Critical Ethnography : Method, Ethics, and Performance

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  • Edition: 2nd
  • Format: Paperback
  • Copyright: 2011-07-13
  • Publisher: SAGE Publications, Inc

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Critical Ethnography, Second Edition#xA0;presents a fresh new look at critical ethnography by emphasizing the significance of ethics and performance in the art and politics of fieldwork. The productive links between theory and method are celebrated in this text. Theoretical concepts range from queer theory, feminist theory, and critical race theory to Marxism and phenomenology. The methodological techniques range from designing and asking in-depth interview questions and developing rapport to coding and interpreting data. The various theories and methods culminate in three fictional ethnographic case studies that "enact" the interdependence between theory and method and the significance of social theory, ethics, and performance.

Table of Contents

Prefacep. ix
Acknowledgmentsp. xiii
Introduction to Critical Ethnography: Theory and Methodp. 1
Defining Terms: What Is the Critical in Critical Ethnography?p. 5
Dialogue and Othersp. 10
The Method and Theory Nexusp. 13
Summaryp. 15
Warm-Upsp. 17
Methods: "Do I Really Need a Method?" A Method ... or Deep Hanging Out?p. 19
"Who Am I?" Starting Where You Arep. 21
"Who Else Has Written About My Topic?" Being a Part of an Interpretive Communityp. 22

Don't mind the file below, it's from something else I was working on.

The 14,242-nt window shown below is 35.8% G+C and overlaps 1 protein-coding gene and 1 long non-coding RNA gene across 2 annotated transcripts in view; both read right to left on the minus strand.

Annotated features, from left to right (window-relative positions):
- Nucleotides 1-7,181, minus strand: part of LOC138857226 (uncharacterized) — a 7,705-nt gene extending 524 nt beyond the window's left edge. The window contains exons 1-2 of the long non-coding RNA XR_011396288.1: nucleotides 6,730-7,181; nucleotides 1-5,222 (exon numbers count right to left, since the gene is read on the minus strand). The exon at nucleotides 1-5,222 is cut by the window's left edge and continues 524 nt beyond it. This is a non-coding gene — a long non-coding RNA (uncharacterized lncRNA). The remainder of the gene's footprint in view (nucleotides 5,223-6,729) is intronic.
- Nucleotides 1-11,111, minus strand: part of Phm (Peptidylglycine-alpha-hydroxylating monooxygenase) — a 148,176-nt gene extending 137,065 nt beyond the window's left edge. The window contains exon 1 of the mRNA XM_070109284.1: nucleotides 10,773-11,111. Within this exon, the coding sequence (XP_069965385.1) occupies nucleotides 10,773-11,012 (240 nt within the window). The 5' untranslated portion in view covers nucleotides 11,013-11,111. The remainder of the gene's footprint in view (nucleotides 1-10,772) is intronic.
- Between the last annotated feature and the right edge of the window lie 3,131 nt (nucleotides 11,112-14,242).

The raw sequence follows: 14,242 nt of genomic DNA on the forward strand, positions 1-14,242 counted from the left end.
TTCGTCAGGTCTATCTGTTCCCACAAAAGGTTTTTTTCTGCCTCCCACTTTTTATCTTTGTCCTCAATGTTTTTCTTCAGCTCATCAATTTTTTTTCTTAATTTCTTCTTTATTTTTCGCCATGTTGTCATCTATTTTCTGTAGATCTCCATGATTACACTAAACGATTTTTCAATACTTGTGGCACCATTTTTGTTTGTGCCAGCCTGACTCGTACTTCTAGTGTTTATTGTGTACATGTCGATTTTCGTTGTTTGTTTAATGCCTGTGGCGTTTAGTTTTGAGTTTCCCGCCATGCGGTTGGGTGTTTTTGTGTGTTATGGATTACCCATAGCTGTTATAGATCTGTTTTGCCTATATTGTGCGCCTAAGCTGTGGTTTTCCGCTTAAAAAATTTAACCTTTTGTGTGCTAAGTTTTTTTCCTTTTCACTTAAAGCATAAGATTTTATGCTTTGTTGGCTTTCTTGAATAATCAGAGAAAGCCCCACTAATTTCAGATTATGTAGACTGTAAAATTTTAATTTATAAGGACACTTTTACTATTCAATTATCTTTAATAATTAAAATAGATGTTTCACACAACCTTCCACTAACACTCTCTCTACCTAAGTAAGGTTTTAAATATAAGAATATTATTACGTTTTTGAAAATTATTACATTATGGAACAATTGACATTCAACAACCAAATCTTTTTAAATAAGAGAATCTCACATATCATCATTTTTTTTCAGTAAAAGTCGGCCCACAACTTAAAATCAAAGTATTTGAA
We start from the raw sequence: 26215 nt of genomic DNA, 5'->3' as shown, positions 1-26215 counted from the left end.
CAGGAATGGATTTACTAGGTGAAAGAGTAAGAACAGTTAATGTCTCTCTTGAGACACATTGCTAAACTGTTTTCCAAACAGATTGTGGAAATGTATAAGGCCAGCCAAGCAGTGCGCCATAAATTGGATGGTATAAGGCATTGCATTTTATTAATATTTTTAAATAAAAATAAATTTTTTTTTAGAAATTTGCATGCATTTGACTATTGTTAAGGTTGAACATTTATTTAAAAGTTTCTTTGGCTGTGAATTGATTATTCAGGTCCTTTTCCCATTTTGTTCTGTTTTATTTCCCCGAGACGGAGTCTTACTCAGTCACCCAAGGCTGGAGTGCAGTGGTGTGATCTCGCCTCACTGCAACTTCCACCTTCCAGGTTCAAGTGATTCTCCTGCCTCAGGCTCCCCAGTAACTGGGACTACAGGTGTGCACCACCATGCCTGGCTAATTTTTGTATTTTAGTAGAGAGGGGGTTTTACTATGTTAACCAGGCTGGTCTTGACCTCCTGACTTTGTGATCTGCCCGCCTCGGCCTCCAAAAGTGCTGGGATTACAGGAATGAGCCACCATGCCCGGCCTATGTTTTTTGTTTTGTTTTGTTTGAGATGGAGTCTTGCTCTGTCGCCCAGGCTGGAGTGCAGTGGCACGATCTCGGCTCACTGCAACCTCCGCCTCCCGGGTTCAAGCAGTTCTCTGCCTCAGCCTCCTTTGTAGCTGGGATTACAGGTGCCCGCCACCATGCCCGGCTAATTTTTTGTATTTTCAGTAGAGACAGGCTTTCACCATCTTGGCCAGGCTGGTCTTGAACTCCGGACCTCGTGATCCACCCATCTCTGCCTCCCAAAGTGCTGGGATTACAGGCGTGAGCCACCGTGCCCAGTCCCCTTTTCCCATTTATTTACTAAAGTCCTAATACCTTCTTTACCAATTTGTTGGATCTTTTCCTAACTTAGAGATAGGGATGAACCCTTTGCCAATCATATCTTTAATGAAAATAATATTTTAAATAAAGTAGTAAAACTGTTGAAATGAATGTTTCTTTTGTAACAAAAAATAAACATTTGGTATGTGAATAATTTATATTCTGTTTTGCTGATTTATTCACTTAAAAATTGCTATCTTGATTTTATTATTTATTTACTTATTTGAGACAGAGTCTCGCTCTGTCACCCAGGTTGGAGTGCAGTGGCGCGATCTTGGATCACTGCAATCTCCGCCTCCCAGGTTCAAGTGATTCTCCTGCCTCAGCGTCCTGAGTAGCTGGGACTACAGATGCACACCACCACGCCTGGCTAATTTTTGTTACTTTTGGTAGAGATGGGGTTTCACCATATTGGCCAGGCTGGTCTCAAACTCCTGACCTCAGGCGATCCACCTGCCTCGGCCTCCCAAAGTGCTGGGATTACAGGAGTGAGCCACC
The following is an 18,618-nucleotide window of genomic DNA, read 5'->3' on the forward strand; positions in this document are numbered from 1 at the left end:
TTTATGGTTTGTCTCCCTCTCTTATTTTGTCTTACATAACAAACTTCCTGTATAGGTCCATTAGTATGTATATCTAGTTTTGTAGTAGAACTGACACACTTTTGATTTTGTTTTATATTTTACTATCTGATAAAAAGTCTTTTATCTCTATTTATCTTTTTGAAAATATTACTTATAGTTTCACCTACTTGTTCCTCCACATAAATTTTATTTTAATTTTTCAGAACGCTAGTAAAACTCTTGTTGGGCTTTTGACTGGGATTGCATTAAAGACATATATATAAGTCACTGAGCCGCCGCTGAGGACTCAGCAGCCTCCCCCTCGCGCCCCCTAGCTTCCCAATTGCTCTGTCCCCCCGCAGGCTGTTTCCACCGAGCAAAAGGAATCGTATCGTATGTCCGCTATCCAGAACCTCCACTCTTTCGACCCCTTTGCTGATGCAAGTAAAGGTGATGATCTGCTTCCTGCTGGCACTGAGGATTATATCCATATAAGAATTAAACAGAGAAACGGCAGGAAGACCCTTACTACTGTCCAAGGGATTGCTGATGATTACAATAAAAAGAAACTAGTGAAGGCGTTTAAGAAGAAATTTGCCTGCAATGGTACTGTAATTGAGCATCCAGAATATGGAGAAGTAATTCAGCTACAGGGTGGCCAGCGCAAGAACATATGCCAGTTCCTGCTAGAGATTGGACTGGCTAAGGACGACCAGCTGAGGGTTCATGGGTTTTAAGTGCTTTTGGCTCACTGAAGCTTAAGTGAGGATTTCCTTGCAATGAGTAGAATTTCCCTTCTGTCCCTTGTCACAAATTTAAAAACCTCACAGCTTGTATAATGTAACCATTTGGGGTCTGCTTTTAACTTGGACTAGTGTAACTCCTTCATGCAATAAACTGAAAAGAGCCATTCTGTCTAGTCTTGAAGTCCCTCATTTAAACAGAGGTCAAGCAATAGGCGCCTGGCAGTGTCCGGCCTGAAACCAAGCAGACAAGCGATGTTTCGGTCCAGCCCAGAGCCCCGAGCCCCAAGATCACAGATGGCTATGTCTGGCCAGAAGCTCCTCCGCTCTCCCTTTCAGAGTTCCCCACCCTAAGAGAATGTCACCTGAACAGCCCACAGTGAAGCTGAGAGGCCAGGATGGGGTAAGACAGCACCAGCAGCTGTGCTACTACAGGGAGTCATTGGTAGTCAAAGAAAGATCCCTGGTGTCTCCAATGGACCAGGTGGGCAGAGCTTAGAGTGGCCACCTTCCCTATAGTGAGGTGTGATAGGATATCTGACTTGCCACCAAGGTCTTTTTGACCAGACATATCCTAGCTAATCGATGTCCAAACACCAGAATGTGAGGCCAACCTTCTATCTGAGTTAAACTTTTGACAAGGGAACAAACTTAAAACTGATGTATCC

The Power of Purpose: Bracketing Your Subjectp. 22
Preparing for the Field: The Research Design and Lay Summaryp. 24
The Research Designp. 24
The Lay Summaryp. 25
Interviewing and Field Techniquesp. 27
Formulating Questionsp. 28
Two Classic Modelsp. 29
One: The Patton Modelp. 29
Two: The Spradley Modelp. 31
Extra Tips for Formulating Questionsp. 33
More Modelsp. 33
Initial Brainstorming and Puzzlementsp. 33
Memory and the Oral History Interviewp. 34
Langellier and Peterson's Four Entry Points of Analysisp. 37
Attributes of the Interviewer and Building Rapportp. 39
Mindful Rapportp. 39
Anticipationp. 39
Positive Na´venessp. 39
Active Thinking and Sympathetic Listeningp. 40
Status Differencep. 40
Patiently Probingp. 40
Classic "Threats"p. 41
Coding and Logging Datap. 43
An Alternative View: Amira De La Garza and the Four Seasons of Ethnographyp. 45
Summaryp. 49
Warm-Upsp. 49
Three Stories: Case Studies in Critical Ethnographyp. 51
Local Activism in West Africap. 52
Key Concepts in Postcolonial and Marxist Theoryp. 52
Key Concepts in Postcolonialismp. 55
Key Concepts in Marxist Thoughtp. 62
Secrets, Sexuality, and Oral Historyp. 67
Key Concepts in Phenomenologyp. 70
Subjectivity and Belongingp. 73
Biopolitics and Affectp. 75
Key Concepts in Sexualityp. 77
Community Theatre: Conflicts and Organizationp. 81
Key Concepts in Theories of Difference: Racep. 84
Key Concepts in Theories of Difference: Genderp. 89
Problems of Gender in the Field: "Women Like Us and Women Not Like Us"p. 91
Warm-Upsp. 93
Ethicsp. 95
Ethics Is ...p. 96
Advocacy and Ethicsp. 97
Religion and Ethicsp. 102
Interview With Desmond Tutup. 102
The Question of Freedomp. 107